In the past, there was more competition in the newspaper market,[20] but newspapers depended much more on political parties (‘pillarisation’). Now, there are fewer direct links with political parties, but more dependence on the market.


Where news agencies are concerned, it must be noted that Belga News Agency (‘Belga’) is the only big Belgian news agency, but that international news agencies also play a considerable role in the Belgian market. There is a lack of data on the extent to which the Belgian media rely on information from Belga. On the one hand, it seems that other sources of information such as social networks and specific press databases[21] gain importance. According to other sources, newspapers (and especially the online editions of newspapers) are still largely based on sources from Belga. This seems in particular the case for reporting of new facts, but less or not at all for the explanation of news and background information.


Where foreign ownership is concerned, relatively few of the Flemish media are foreign owned (the Finnish Sanoma controls part of the magazine sector but mainly not information-focused magazines). The German ProSiebenSat1 group recently sold its Flemish SBS channels to a Flemish consortium of Woestijnvis, Corelio and Sanoma. At the French-language side, the German Bertelsmann indirectly holds the majority of the shares of the main television and radio broadcaster RTL. RTL is based in Luxembourg and refuses to comply with Belgian rules on television broadcasting (it does not accept the authority of the Belgian regulator CSA neither, yet accepts Belgian legislation as regards its radio services).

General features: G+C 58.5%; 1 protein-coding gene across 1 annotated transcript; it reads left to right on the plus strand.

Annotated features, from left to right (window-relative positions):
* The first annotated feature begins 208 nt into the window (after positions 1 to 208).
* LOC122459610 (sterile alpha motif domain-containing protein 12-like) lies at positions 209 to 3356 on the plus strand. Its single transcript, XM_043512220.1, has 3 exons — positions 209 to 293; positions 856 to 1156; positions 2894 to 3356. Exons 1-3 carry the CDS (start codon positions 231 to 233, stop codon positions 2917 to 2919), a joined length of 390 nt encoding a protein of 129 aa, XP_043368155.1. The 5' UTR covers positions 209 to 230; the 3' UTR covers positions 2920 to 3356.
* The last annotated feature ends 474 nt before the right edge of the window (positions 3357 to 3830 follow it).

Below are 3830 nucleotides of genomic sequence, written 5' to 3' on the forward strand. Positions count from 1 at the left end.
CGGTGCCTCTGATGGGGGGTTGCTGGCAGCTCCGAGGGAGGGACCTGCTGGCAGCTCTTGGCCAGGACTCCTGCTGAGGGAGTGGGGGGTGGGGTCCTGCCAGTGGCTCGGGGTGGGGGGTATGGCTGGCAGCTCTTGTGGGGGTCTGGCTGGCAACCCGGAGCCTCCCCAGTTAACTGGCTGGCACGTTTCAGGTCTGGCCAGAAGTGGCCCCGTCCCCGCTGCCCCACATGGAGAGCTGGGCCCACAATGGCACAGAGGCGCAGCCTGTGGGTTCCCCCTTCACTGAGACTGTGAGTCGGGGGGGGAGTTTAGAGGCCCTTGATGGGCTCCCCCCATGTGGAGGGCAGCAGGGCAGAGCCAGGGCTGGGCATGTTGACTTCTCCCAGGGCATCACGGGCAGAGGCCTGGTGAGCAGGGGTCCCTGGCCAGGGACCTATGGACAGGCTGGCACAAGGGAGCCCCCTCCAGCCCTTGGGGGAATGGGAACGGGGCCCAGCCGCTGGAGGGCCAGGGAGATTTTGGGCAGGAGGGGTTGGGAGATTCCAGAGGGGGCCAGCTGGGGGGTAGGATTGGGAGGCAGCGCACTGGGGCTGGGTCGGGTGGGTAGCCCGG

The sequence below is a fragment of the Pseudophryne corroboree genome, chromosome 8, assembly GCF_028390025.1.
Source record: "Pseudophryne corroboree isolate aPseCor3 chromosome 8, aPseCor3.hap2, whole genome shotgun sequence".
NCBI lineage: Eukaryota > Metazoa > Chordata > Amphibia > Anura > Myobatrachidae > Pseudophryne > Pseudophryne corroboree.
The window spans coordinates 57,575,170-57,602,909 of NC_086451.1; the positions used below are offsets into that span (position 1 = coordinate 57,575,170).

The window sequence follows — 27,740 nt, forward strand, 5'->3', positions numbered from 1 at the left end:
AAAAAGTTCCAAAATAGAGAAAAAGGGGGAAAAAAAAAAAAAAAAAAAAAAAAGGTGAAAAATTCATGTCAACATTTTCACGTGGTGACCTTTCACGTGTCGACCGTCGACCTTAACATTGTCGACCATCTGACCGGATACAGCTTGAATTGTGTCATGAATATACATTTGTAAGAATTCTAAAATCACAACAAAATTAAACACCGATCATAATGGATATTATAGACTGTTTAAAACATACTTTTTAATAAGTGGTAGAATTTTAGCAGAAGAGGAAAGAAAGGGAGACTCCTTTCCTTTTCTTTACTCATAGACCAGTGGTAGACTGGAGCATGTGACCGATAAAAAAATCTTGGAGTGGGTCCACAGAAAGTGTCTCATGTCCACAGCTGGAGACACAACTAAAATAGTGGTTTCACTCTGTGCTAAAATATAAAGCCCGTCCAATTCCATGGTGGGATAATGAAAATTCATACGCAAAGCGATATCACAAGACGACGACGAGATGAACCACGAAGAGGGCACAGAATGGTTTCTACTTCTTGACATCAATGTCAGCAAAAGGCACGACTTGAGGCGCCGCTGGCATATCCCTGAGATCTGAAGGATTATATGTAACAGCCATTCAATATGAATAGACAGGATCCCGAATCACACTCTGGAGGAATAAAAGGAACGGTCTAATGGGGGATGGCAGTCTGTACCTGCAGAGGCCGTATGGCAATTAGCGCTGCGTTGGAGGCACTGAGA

As far as the distribution sector is concerned, the Flemish broadband cable services provider Telenet was sold by the Flemish communities to the American investment fund Liberty Global Consortium. The fact that Telenet evolved from a (semi-) public company to a private and foreign owned company has had unintended consequences. For instance, in 2011, the company announced that it would lower the amount of money for copyrighted materials it pays to regional television broadcasters, thereby threatening the further existence of certain regional television broadcasters.


Several media regulators in Belgium (BIPT, CSA, VRM and Medienrat) have recently adopted four decisions aiming at opening the market for television broadcasting (e.g. by forcing the cable operators to give competitors access to their cable network for digital television, and by forcing them to offer their competitors access to resale of analogue television services and resale of Internet access services). The BIPT also adopted a decision imposing local loop unbundling, provision of bitstream access and access to multi-cast functionalities, etc.  Together, these five decisions aim at regulating the various commercial activities known as ‘triple play’ services.